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Location: New Orleans, Louisiana, United States

Leonard Earl Johnson (photo credit Frank Parsley) covered Hurricanes Katrina and Rita (2005), and the 2010 British Petroleum oil spill in the Gulf of Mexico for ConsumerAffairs.com. He is a contributor to Gambit Weekly, New Orleans Magazine, SCAT, Baton Rouge Advocate, Advocate Magazine, The Times-Picayune, Country Roads Magazine, Palm Springs Newswire and the anthologies: FRENCH QUARTER FICTION (Light of New Orleans Publishing), LOUISIANA IN WORDS (Pelican Publishing), LIFE IN THE WAKE (NOLAfuges.com), and more. Johnson is a former Merchant Seaman, and columnist at Les Amis de Marigny, New Orleans; and African-American Village. Attended Southern Illinois University, Carbondale, and Harry Lundeberg School of Seamanship at Piney Point, Maryland. Winner of the Press Club of New Orleans Award for Excellence, 1991, and given the Key to The City and a Certificate of Appreciation from the New Orleans City Council for a Gambit Weekly story on murder in the French Quarter.

Sunday, February 01, 2009

February 2009 / On The Way to Texas, Part One, Joan Baez

Yours Truly in a Swamp

On The Way to Texas,

Where are They Now

Part One


Leonard Earl Johnson
reprinted from Les Amis de Marigny, New Orleans
February, 2009

Joan Baez at Grant Street, Lafayette,
December, 2008.
Photo credit:
Kent G. Hutslar

* * *

The day after Christmas, we attended a semi-impromptu appearance by American folk-singer, political activist, and icon of the Fabled Sixties, Joan Baez. It was at the Medicine Show-12, Grant Street Dancehall, in Lafayette, Louisiana, 13o miles northwest of New Orleans.

Lafayette is the hustling "Hub City" of French speaking Louisiana, in the Parish of Lafayette. It is where some 40,000 New Orleanians splashed down after Hurricanes Katrina and Rita. It is a big parish with a population upwards of 200,000, and a hinterland nearly that large again. It is a kind of capital of Acadiana.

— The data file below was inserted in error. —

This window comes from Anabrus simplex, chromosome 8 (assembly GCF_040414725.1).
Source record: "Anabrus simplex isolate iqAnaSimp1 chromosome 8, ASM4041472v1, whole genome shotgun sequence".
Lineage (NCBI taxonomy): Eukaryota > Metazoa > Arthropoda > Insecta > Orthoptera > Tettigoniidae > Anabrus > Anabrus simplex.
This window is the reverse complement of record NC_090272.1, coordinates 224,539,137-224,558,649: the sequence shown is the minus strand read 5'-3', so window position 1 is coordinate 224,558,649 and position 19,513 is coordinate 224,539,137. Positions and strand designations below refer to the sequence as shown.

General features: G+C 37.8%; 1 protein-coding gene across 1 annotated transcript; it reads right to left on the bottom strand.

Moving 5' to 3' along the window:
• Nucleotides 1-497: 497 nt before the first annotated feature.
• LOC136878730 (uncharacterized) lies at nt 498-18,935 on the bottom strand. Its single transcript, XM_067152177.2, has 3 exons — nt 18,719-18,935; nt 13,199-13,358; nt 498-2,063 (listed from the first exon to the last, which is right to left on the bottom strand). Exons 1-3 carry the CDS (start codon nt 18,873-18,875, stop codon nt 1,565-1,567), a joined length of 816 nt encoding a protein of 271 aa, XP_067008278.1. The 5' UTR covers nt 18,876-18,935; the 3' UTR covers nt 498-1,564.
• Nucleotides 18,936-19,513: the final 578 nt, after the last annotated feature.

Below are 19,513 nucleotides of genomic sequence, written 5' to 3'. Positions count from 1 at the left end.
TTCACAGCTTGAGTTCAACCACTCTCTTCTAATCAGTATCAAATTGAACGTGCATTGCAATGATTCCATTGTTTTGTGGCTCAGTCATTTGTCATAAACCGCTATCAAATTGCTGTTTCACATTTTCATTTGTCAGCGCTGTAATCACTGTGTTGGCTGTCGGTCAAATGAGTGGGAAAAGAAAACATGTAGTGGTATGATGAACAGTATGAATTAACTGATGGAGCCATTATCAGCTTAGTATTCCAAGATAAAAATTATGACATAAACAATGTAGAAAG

The area undulates on a bubble of oil, sugar and rice, and it is growing so fast no one is quite sure just how large it is. It booms, though more muted of late.

* * *

Acadiana is served by Interstate-10, Greyhound Bus, several airlines, and Amtrak's old Train Number One, the Sunset Limited. This is the mainline between New Orleans and Los Angeles. It follows, pretty much, the Old Spanish Trail.

Interstate-10 is often fast, but accidents on the Atchafalya Basin Bridge can bring traffic to a halt for hours, and to driving time add the cost of market-price gasoline.

Amtrak is sometimes faster, and always cheaper. The Sunset Limited, West, always leaves New Orleans on time. But, alas, America's once glorious passenger trains now give way to oncoming freight trains and are often delayed en route. Of course, during the Bush years, on-board services deteriorated from so-so to not-so-good. But if you enjoy train rides crossing mighty mouths of south Louisiana's many rivers and bayous, it can be a joy only lengthened by a delayed arrival. However, if you are the type who would vote again for Bush, you would likely not appreciate such extended joys.

Trains naturally attract a certain number of National Geographic readers, along with those who might not read anything. A perfect situation for bloviating over sugar cane fields, moss-strewn oaks, and cypress trees kicking their knees in the sun.

There is a restaurant-car, and the food is edible. Sometimes we pack our own and eat in the observation car. But we like the dinner, with its European seating and tourists eager to share our wisdom. (L. A. Norma loves telling them, while batting her well-trained eyes, "No, no, not The Mississippi! We will cross several places that, to untrained eyes, might look like The Mississippi, but they are not.")

At $17, with geezer discount and advance-reservation, this aptly named train is one of the last bargains of our floundering new millennium. The price is higher for young adults. Less for children.

* * *